Words by Cultured Magazine

First published May 22, 2023


CULTURED commissioned artist David King Reuben to create a portfolio of looks from its Spring/Summer 2023 Ready-to-Wear collection with nothing but A.I. image generators.


Artwork by David King Reuben. All clothing and accessories by Louis Vuitton.

How do you capture the essence of someone who is real? How about someone who's not? These questions lie at the heart of David King Reuben’s work. The British multimedia artist was raised in an “ultra-orthodox” Jewish community (founded by his grandfather, who was banished from his previous community for being too radical), and spent his early years struggling to conform. “In our world, when you answered the phone, you didn’t say ‘Hello,” the artist recalls. “You answered by saying, ‘Repent, repent, repent.’” 

As a teenager, Reuben mastered the high-wire act of balancing religious obligations with secret forays into the secular world. Reuben’s closest ally and confidante was his grandmother, who supported his desire to look beyond religion, but it was the fallout of a youthful dalliance that ultimately forced him to reckon with the conflict between community and calling. “My grandparents came to stay for the weekend. I had so much respect for my grandmother that I gave her my bed.” Instead of bunking with a friend, Reuben spent the night with a girlfriend. “We boys spent our weekends learning about the sins of masturbation,” he says. “But my girlfriend’s parents were out of town, so we did a bit more than that.”

That night, after breaking a number of his community’s staunchest rules, he heard a voice. “It came from the corner of the room after we had sex, and it told me, ‘You will pay for this.’” The next morning, Reuben called his mother. “I asked her, ‘Did Nana die last night?’” His mother, dumbfounded by her son’s clairvoyance, confirmed it. “I left that experience believing that I had killed the one person who really knew and supported me,” recalls Reuben. To cope, he threw himself furiously into art-making. “I made a list of all the things that were forbidden in the community, and I began to paint them.” His first works, made with shoe polish and jams in lieu of paints, were controversial—and, he says, “also quite bad”—but they drew attention from other young men in the community who were hungry for dialogue around the rituals that defined their lives. Reuben set up a covert salon in the back room of his parent’s house. "We would spend hours in there, smoking weed and talking about girls and art,” he recalls.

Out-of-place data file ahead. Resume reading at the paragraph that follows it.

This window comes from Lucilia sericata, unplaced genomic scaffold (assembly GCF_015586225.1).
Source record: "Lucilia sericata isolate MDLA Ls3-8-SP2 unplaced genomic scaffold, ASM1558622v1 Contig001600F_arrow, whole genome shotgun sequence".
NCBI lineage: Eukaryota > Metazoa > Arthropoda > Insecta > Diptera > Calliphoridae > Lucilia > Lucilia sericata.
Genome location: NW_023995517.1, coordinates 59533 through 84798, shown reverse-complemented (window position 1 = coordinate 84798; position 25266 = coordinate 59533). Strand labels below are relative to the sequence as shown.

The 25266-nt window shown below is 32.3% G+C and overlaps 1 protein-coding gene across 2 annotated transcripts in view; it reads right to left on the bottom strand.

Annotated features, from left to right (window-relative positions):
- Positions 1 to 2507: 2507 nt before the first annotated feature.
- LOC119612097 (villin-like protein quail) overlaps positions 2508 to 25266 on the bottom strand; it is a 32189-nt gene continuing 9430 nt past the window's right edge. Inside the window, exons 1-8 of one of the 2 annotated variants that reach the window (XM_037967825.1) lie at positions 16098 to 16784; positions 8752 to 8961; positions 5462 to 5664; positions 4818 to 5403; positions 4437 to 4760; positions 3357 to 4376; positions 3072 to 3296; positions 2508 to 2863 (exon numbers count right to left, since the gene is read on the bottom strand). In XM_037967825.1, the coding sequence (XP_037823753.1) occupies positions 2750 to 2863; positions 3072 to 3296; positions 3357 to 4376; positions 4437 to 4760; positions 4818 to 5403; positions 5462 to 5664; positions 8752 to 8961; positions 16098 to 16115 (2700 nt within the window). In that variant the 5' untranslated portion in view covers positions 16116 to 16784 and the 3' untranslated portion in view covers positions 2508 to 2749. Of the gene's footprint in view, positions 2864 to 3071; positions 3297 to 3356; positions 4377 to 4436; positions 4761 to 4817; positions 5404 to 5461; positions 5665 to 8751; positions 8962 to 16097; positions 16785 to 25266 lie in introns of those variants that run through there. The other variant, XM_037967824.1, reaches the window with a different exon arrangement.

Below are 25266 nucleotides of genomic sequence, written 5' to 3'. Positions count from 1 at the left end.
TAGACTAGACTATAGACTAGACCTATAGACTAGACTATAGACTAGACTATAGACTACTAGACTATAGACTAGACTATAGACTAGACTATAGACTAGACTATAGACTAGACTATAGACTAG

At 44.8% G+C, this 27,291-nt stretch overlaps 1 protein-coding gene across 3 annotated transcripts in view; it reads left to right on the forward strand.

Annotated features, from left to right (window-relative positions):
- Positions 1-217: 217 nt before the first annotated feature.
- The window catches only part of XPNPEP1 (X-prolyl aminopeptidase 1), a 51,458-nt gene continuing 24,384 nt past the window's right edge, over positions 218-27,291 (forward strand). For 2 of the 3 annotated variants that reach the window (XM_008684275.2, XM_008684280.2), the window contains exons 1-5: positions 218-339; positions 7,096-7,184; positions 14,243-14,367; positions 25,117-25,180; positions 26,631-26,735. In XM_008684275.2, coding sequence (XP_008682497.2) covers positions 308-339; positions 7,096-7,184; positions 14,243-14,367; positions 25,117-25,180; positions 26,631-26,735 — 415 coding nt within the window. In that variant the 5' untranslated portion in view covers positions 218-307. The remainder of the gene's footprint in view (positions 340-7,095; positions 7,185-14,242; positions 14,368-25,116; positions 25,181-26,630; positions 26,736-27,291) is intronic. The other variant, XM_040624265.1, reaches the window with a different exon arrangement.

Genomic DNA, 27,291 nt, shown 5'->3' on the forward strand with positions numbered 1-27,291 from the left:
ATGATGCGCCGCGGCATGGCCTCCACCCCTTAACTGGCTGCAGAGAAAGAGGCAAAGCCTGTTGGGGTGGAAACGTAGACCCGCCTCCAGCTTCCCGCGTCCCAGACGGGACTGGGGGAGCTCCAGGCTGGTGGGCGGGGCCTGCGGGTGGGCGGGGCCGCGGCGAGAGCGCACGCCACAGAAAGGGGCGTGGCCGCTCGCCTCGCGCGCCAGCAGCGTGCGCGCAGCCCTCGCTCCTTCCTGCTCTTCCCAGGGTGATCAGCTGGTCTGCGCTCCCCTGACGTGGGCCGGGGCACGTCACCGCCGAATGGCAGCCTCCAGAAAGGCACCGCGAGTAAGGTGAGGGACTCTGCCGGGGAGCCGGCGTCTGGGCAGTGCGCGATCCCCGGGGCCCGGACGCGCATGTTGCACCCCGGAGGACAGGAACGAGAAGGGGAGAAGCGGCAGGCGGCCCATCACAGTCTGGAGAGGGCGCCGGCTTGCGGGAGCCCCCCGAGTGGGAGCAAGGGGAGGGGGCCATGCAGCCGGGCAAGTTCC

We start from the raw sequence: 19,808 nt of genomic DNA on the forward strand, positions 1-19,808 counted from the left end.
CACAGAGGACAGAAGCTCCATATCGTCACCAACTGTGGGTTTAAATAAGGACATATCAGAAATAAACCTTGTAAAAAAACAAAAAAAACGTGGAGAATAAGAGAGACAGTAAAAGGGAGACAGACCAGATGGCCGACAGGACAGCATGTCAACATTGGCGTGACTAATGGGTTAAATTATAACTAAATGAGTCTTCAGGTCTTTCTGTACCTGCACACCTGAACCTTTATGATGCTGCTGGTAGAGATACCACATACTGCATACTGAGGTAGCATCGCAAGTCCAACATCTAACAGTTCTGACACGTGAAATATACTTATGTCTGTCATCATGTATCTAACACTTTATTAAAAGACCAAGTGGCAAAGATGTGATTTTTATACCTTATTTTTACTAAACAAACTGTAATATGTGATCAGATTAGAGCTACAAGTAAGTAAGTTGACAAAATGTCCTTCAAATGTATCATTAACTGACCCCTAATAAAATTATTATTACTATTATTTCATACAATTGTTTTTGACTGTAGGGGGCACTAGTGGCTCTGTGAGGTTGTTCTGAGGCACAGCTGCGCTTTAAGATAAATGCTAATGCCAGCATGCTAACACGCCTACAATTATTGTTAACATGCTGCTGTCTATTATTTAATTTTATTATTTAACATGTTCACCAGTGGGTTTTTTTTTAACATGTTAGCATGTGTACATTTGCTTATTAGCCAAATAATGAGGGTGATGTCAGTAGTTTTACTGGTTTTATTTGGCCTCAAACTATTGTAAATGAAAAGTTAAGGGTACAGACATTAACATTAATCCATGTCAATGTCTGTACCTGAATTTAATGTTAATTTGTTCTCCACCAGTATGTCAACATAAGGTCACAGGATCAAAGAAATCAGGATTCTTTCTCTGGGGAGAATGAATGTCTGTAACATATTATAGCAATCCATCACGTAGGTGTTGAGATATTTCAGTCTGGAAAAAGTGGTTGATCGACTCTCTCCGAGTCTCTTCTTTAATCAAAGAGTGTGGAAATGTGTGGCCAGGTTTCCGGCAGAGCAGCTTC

Then it came time for Reuben and his acolytes to leave the community. “Just like my grandfather brought in believers, I brought a group out with me,” he says. He added “King” to his name, a way of solidifying the roles of power, self-knowledge, and conviction—central tenets of his Judaism—in his life, and eventually made his way to New York, where he established himself as an avant-garde name. Today, Reuben’s merging of the unearthly with the everyday has cohered into an expansive art practice that takes religion as its central theme. “The most gripping magazine covers are usually close-up portraits of a famous person looking right at you,” he muses. “For much of art history, that pose was reserved for Christ."

Reuben’s swashbuckling, exuberant presence is as daring as his work which has recently shifted to encompass image-making with artificial intelligence—a process he has undertaken in a new portfolio spotlighting Louis Vuitton’s Spring/Summer 2023 Ready-to-Wear collection. Using a variety of A.I. image generators, Reuben created models, elaborate sets, and carefully calibrated lighting, reducing the hoards of producers, photographers, stylists, and assistants that typically populate the set of a fashion editorial shoot to an army of one.